In recent months, some state lawmakers and parents throughout the U.S. have taken up efforts to limit how and what students are taught about race and racism at the K-12 level. Some of these efforts have specifically targeted critical race theory, a legal framework that has been part of academic discourse in higher education for decades, but is rarely taught in elementary and secondary schools.
Watch the discussion in the live player above.
Prudence Carter, a professor at the Graduate School of Education at the University of California, Berkeley, whose research focuses on factors that shape inequalities in schools and broader society, said she sees the current debate surrounding critical race theory as “a straw man for many communities, politicians particularly, trying to shape the knowledge base and what we teach students.” In a live discussion with PBS NewsHour’s Amna Nawaz on Tuesday, June 29, she said the term had become a “catchall” that points to culture wars that have long shaped the way American history is taught in schools.
Carter answered viewers’ questions about why critical race theory has become such a political flashpoint recently, and offered tips for teaching kids about American history without discounting the “dark events” that perpetuate racial disparities in the country to this day.
Below are highlights from the live discussion.
According to Carter, critical race theory is a legal framework designed by scholars in the 1980s that explains how structural and racial disparities persist in American society. Carter made the distinction between teaching critical race theory – a concept most often introduced to students at the graduate level – and taking a critical approach to teaching about race and racism in American history.
“The two are being conflated,” Carter said of the current debate surrounding critical race theory that is roiling many K-12 schools throughout the U.S., most of which do not actually teach the theoretical framework itself.
Research shows that children perceive differences among their peers early on and try to make meaning of them, Carter said. She sees these patterns in her own seven-year-old son, who is “trying to understand, as a brown child in a predominantly affluent white neighborhood, why people will make comments about different hair textures [and] different skin colors, why kids divide themselves.”
She said because kids pick up on racial differences at a young age, it’s critical for schools to develop age-appropriate curricula to teach students, for example, how to make sense of George Floyd’s murder, or why there are protests occurring in their communities. “We’re not necessarily actually trying to say ‘structural racism’ to a six-year-old,” Carter added. “We’re trying to talk about how we understand what’s happening in an age appropriate way.”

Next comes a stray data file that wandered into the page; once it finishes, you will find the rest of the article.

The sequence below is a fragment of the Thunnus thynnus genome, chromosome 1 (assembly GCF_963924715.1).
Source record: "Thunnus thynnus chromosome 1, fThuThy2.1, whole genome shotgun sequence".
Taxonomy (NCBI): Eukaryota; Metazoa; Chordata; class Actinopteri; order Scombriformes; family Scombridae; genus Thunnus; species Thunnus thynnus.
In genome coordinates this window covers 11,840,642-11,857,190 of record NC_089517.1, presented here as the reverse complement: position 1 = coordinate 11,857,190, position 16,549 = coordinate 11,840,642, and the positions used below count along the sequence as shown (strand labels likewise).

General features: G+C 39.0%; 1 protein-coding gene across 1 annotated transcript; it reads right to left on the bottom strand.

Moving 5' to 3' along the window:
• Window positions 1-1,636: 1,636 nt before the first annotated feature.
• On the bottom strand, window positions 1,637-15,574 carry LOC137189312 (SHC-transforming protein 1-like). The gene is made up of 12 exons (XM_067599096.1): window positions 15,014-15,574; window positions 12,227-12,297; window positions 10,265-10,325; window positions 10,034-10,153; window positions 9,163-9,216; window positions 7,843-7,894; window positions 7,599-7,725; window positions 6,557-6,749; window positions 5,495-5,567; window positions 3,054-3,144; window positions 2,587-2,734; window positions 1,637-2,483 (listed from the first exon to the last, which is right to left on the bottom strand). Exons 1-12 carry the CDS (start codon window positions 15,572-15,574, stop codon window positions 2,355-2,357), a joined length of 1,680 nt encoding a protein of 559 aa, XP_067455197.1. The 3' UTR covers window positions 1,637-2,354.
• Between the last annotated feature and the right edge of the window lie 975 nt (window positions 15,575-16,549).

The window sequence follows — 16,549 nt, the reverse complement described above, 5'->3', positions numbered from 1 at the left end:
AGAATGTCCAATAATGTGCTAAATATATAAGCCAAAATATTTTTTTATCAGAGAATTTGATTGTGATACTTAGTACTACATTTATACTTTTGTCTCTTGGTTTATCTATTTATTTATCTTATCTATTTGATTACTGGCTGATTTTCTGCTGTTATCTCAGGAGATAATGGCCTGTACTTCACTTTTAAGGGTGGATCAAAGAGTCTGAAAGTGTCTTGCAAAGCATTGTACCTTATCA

Carter said by supporting legislation to limit teachings on race in school, some state lawmakers were sending a message that they “don’t want to talk about structural racism.” As of June 29, 26 states have introduced bills or taken other steps to restrict education on racism and bias, according to EdWeek. But Carter said this approach to teaching would tamp down on vital context that is necessary in order to understand certain literature or current events. She said that if students were studying the writings of Toni Morrison or James Baldwin, for example, it would be hard to fully understand their books without discussing “the context of the African American experience” in America. The same is true for Juneteenth, which recently became a federal holiday, Carter added.
“How do you help kids to understand why we have this federal holiday, if you can’t teach about its historical origins, what was behind it?” she said.
In thinking about how to teach children about race and racism in America, Carter told parents not to shy away from the fact “that our society, that our history, our republic was built on some dark events,” and that historical crimes in the U.S. such as enslavement, genocide and colonization have helped perpetuate disparities that still exist today.
“We have to talk about that honestly. If we don’t reckon with it, we’ll keep reproducing it in the next generation and we won’t really get to, ‘and justice for all.’ So I think it’s important for parents to tell the truth in an age-appropriate way,” Carter said. In order to help convey these truths to children, she recommended books such as “March,” a posthumously published graphic novel trilogy by the late Georgia Rep. John Lewis.
The end goal of critical race theory is not to eliminate the construct of race altogether, Carter said, but rather to “get rid of racism.” She said the framework focuses on the forces that create massive disparities in the U.S., whether in the economy, housing, or the criminal justice system, and seeks to answer why these disparities are so racialized. “Critical theory doesn’t want that to be the case,” Carter said.
Courtney Vinopal is a general assignment reporter at the PBS NewsHour.
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